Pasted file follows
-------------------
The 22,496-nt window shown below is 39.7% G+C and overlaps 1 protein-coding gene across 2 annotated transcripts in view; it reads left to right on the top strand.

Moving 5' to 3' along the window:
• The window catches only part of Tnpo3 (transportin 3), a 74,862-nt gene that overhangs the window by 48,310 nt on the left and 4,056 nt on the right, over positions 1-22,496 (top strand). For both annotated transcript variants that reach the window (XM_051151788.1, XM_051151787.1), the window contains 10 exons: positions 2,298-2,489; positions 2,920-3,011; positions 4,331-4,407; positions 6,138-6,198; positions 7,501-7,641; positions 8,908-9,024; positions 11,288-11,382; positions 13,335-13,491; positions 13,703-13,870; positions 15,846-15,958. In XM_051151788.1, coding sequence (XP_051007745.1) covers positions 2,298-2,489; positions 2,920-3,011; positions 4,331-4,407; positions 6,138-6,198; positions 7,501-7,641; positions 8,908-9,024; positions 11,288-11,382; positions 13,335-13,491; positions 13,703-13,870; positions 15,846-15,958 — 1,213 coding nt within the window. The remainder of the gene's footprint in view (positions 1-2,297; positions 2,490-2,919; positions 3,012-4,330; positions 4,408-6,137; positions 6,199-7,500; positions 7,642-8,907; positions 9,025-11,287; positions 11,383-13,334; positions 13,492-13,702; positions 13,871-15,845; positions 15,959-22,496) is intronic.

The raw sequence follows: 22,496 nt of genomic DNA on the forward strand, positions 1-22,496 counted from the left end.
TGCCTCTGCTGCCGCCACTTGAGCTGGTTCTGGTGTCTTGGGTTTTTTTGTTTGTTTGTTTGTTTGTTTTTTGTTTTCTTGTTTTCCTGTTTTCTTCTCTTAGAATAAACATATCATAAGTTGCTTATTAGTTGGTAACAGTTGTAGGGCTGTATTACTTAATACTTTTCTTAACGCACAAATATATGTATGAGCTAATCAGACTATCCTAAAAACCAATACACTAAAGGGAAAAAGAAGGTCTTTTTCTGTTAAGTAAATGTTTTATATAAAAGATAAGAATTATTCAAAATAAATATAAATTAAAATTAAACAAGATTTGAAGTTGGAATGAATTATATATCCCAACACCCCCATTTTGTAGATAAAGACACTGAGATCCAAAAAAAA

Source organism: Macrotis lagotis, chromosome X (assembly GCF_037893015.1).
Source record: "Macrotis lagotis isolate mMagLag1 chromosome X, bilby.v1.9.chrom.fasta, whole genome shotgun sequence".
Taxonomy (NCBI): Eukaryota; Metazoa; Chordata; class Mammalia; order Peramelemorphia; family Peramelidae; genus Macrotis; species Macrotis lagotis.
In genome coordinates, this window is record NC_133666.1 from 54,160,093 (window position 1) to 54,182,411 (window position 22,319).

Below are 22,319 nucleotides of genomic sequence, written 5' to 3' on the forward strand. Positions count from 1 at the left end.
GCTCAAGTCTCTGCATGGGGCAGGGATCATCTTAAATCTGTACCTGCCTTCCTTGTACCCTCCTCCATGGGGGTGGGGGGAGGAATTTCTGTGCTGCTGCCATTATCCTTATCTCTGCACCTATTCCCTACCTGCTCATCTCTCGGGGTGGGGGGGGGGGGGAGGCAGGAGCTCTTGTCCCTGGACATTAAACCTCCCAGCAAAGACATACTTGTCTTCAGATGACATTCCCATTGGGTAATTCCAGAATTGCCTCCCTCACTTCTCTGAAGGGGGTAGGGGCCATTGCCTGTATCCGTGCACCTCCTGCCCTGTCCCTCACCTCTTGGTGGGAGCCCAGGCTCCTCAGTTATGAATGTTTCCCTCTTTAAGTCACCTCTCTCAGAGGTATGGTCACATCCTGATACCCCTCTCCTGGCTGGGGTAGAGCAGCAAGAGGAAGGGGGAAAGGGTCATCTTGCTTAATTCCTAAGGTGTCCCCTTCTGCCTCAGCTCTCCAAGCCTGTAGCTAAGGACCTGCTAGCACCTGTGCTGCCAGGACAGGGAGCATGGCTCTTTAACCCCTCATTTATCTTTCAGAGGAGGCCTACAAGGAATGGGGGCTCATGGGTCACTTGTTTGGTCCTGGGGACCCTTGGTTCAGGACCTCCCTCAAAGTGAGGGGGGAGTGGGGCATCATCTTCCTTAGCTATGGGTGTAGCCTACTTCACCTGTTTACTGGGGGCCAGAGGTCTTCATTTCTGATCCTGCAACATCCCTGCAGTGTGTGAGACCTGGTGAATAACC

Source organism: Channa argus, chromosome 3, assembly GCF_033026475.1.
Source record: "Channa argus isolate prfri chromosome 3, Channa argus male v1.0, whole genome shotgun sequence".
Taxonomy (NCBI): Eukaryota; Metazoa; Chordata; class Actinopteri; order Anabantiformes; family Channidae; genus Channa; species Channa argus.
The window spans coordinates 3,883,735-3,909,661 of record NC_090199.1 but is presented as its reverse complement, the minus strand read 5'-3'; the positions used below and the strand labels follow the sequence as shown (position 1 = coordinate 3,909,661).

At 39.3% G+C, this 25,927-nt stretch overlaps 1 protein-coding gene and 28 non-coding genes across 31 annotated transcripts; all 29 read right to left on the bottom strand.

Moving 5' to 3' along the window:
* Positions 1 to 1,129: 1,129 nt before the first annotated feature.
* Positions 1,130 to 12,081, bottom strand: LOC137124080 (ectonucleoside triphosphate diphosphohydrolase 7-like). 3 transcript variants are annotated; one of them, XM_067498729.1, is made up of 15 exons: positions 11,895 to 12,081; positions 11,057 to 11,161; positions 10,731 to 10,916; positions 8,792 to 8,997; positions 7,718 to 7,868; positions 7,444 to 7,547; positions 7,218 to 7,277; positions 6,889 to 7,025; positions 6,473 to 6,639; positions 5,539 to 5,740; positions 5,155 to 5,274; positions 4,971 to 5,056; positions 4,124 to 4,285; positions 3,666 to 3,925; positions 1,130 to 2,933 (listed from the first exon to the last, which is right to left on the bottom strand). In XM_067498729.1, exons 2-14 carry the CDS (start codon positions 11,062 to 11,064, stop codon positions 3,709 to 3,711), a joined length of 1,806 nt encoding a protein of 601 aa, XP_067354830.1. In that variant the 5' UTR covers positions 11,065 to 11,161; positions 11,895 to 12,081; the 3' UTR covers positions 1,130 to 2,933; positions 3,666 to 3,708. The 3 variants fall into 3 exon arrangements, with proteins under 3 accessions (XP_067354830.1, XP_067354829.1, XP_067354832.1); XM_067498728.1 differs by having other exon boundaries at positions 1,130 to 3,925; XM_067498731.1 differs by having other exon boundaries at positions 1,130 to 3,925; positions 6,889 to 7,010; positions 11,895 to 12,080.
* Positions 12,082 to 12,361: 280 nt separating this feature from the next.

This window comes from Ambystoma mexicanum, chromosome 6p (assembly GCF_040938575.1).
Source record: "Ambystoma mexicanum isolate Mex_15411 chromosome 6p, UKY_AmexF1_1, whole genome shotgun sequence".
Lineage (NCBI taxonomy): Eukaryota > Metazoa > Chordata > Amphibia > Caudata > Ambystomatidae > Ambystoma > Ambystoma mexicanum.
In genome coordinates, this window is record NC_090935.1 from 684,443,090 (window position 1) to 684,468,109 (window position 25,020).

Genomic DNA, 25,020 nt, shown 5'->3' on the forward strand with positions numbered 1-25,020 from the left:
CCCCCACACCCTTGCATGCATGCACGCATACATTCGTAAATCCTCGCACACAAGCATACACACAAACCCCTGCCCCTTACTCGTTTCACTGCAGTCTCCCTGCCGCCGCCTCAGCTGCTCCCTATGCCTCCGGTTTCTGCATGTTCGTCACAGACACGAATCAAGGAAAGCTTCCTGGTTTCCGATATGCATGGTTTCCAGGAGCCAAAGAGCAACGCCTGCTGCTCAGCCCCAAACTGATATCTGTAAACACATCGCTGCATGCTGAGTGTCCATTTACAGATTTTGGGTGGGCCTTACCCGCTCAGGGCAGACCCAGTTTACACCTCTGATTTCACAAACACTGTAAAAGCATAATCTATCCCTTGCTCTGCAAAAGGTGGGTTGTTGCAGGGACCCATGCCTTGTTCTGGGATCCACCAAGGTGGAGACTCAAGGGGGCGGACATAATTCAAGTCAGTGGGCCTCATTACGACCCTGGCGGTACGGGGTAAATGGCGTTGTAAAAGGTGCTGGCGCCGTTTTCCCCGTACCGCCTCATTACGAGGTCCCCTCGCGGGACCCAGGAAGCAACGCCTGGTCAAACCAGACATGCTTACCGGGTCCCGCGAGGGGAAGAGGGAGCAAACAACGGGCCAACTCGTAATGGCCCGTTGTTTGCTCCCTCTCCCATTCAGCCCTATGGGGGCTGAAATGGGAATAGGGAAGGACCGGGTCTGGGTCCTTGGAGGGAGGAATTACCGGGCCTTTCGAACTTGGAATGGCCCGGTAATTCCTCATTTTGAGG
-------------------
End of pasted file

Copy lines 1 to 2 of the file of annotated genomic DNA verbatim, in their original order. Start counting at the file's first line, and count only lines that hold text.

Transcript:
The 22,496-nt window shown below is 39.7% G+C and overlaps 1 protein-coding gene across 2 annotated transcripts in view; it reads left to right on the top strand.

Moving 5' to 3' along the window: